Greek army weapons

Greek army weapons

The heavy equipment and weaponry of the Hellenic Army is of mostly foreign manufacture, from German, French, American, British and Russian suppliers. A notable exception is the Leonidas armored fighting vehicle which is built in Greece by the Hellenic Vehicle Industry. Equipment runs the gamut from state-of-the-art to obsolescent Cold War inventories; the latter are gradually being retired. Carl Gustaf M2 Recoilless Rifle. Sign In Don't have an account? Contents [ show ]. Main article: List of historical equipment of the Hellenic Army. Jane's Information Group. Retrieved Army corps of the Hellenic Army. Military of Greece. Categories :. Cancel Save. United States. Made under license by EAS [1]. HK MP5. Service Rifle. Barrett M82A1M. HK 11A1. Magazine-fed light machine gun. Made under license by EAS. Light machine gunreplacing HK General-purpose machine gun. Automatic grenade launcher. Automatic grenade launcher in use by Special Forces. Soviet Union. CFE treaty limit: 1, Delivered between and CFE treaty limit: 2, [5]. Armored Personnel Carrier. MA1 AMC. Armored mortar carrier, based on M M TOW. Armored command vehicle, based on M Czech Republic. It can also be linked to all the other artillery systems including the PzHGR or act autonomously. Decca D BOR A

Greek army vs turkish army

Greek army weapons
Partner TV Web Television pictures. Army Web TV pictures. Milipol Web TV - Pictures. Partner pictures - video. TADTE pictures - video gallery. Ferret Simba. Fateh Sayyad Artillery Vehicles Tanks Wheeled Vehicles. Bradley M Chaiseri Defense First Win 4x4 armoured. Austria Hirtenberger Defence Systems. AAD Automatic activation device. EC Caracal helicopter. Spynel Series. HIZIR 4x4. Heavy armoured. Wheeled vehicle. Light armoured. Missile system. Tanks and heavy armoured. Leopard 2A6. Leopard 1V. Leopard 1A5. Leopard 1 ARV. Leguan Leopard 2. Light armoured vehicle. MA1 mortar carrier. BMP-3 en cours d'achat. Wheeled armoured and vehicle.

Greek army size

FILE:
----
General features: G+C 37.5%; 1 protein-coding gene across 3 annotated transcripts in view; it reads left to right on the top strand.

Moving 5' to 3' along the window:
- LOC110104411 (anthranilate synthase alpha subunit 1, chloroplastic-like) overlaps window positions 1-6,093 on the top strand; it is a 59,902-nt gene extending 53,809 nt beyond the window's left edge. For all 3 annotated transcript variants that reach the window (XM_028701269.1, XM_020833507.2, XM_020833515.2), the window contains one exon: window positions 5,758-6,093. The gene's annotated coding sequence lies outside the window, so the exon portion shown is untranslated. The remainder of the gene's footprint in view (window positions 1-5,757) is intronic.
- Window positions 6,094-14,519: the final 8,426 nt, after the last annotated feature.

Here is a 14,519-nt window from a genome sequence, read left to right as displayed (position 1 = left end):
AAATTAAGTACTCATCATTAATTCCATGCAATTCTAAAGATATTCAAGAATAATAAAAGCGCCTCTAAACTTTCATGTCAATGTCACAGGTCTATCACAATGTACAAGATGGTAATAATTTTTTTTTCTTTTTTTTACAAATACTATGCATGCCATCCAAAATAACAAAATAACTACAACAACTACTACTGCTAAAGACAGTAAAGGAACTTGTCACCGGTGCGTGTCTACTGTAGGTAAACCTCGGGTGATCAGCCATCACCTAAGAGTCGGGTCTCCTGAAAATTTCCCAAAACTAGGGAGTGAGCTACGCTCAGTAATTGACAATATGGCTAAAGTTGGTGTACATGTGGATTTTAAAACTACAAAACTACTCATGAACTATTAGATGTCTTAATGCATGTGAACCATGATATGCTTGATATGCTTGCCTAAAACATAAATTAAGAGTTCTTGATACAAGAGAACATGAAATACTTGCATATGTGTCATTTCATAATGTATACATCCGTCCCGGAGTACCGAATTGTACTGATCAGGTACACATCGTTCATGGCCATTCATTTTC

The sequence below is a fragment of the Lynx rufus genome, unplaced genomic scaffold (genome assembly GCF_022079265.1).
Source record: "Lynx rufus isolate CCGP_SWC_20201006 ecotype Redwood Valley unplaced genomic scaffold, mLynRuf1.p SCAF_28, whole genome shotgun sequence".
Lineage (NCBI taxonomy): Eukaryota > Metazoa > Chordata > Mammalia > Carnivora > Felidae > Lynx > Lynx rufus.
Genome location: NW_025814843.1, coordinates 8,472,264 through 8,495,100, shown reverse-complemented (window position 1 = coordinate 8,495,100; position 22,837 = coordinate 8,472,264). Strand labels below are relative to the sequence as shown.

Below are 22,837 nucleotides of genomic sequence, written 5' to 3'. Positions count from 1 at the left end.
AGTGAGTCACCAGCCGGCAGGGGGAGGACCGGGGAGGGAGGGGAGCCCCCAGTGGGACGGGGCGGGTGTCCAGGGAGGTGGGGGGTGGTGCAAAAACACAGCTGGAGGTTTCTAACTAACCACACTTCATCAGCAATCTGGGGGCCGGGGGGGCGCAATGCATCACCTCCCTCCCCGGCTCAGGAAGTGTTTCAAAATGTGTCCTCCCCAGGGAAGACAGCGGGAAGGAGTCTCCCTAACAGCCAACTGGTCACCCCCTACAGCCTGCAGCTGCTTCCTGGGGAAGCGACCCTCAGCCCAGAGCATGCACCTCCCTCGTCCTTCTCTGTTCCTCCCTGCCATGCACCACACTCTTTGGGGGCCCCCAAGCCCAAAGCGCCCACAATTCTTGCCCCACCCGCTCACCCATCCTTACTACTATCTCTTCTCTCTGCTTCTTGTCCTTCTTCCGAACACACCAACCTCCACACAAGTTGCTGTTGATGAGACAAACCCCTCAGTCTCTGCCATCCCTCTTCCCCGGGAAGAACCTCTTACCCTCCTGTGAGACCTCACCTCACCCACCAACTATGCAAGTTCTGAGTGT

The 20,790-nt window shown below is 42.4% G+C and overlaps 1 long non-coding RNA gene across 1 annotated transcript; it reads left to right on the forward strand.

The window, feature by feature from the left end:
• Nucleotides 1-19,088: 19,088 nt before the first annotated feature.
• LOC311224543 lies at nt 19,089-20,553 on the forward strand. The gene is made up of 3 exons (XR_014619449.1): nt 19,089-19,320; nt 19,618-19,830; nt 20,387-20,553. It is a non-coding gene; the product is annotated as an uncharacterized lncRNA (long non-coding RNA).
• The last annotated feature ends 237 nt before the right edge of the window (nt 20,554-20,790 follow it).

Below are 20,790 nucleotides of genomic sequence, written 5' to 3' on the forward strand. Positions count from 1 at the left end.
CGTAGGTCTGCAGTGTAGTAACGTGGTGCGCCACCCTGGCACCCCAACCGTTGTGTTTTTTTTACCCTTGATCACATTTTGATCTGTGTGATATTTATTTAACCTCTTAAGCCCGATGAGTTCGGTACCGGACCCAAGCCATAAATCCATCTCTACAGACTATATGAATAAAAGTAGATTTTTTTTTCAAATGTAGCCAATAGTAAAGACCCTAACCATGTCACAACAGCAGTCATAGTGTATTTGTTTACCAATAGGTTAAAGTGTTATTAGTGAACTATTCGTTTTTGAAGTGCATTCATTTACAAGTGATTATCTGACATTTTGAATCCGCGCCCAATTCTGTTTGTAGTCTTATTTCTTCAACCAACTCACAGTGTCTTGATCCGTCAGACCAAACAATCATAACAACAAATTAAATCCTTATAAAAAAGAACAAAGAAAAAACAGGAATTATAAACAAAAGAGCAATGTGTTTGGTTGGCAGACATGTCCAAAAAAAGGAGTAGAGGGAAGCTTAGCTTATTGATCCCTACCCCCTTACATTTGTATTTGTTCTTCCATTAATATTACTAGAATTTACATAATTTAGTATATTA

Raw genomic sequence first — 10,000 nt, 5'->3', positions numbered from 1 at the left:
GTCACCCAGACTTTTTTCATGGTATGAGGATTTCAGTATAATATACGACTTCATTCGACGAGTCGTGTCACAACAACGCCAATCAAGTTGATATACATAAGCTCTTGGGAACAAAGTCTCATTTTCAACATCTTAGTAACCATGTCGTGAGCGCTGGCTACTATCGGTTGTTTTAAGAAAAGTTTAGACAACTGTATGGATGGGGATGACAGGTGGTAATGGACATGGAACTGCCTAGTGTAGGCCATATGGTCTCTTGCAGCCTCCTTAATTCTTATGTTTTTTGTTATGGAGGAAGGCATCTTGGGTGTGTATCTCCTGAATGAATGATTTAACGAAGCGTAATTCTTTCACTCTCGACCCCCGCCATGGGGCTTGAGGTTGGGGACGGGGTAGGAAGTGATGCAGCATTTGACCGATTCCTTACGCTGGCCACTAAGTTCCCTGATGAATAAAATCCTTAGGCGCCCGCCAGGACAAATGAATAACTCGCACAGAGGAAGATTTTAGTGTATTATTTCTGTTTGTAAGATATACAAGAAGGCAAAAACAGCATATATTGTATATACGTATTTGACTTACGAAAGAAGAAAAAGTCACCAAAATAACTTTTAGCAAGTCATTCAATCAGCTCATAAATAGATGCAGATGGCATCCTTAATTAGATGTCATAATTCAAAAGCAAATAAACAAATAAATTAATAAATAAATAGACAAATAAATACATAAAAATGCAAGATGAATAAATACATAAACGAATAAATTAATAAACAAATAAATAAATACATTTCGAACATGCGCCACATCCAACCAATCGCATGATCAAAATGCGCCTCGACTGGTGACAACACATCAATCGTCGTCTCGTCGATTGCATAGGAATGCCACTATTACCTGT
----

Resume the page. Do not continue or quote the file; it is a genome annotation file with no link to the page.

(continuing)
Strength and organization of the Armed Forces of Greece Divisions and equipment, aircraft of the Air Force and ships of the Navy. From until the German invasion, Greece was a constitutional monarchy under King George II, but the actual power was in the hands of her right-wing dictator-President General Metaxas. The Greek armed forces, like most of those of the smaller nations, suffered from a shortage of modern weapons and motor transport. However, the mountainous frontier with Albania was ideal for defensive fighting, and the natural sturdiness of her soldiers proved too much for the Italian forces which invaded on 28 October The initially outnumbered Greek forces were able not only to contain the Italian attack, but force the invaders back into Albania, where, with the British aid in men and material, they were able to hold them until the Germans invaded from Yugoslavia and Bulgaria on 6 April This attack, by the best army in Europe, overwhelmed the Greek defenses, and despite bitter resistance the Germans forced the Greek Army in eastern Macedonia to capitulate and the Allies to retreat. Injust before the Italian attack, Greece mobilized her armed forces. The field army was organized in two Army Groups, six general headquarters, six infantry and nine mountain divisions, four mountain brigades and one cavalry division. At the outbreak of war the Army numberedmenbut losses were heavy and some 60, men were killed, wounded or missing after the winter fighting. The crack infantry of the Greek Army were the Evzones. Originally formed as light infantry during the war for independence at the beginning of the 19th century, these highlanders became part of the regular army in Inthey served in light regiments and in the Royal Guard. In addition to the line infantry and mountain regiments there were a number of battalions and companies for island and land frontier defense, as well as a number of mobile and static machine gun units. The German invasion cost the Greeks 15, battle casualties; aboutGreek soldiers were taken prisoner, but released soon after. The army corps each consisted of two to four infantry or mountain divisions. Since the artillery was equipped with either French, German or Czech guns Britain was unable to supply ammunitionand stocks in America were soon exhausted, so all the British could do was supply the Greeks with Italian material captured in Libya. When the British landed in Greece in March they were dismayed to find that many divisions existed in name only. There was no independent Air Force as such. The Army air service was small with just officers and 3, men. Many of the pilots had undergone their training in England, and although outnumbered first by the Italians and then by the Germans, the air service put up a stubborn resistance in the campaigns of When the Germans invaded in April only 41 combat aircraft were still operational. The Army air service was organized in three flying regiments each of two squadrons, based on rather primitive airfields in Athens, Candia, Drama, Joannina, Larissa, Salonica, Tanagra and Thebes. Its primary role was to provide air support for ground operations, but by January casualties and lack of spares had practically grounded it, and so the Greek command had to appeal to the RAF to switch its emphasis from bombing Italian lines of communication to providing air support to ground forces. Under him were 6, regular naval officers and men and 11, reservists and the following vessels:. The Greek Navy suffered its first loss on 15 Augustbefore the opening of hostilities, when the minelaying cruiser Helli was alleged to have been sunk by an Italian submarine. At the same time the Navy patrolled the coast of Albania and provided artillery support. German entry into the Greco-Italian war was heralded by aerial attacks which destroyed a number of Greek warships. On 21 April the Greek government decided to evacuate the mainland, and the port of Salamis was blown up as the last ship carrying Allied troops left. Check your inbox or spam folder to confirm your subscription. Most can be agreed, but the delay of Op. Even the capture of Moscow in the last weeks of the year and after US entered war would not have resulted in an Soviet defeat anymore in the way the Nazis and esp. Hitler ruled this war. More about here: Operation Barbarossa. Fine article.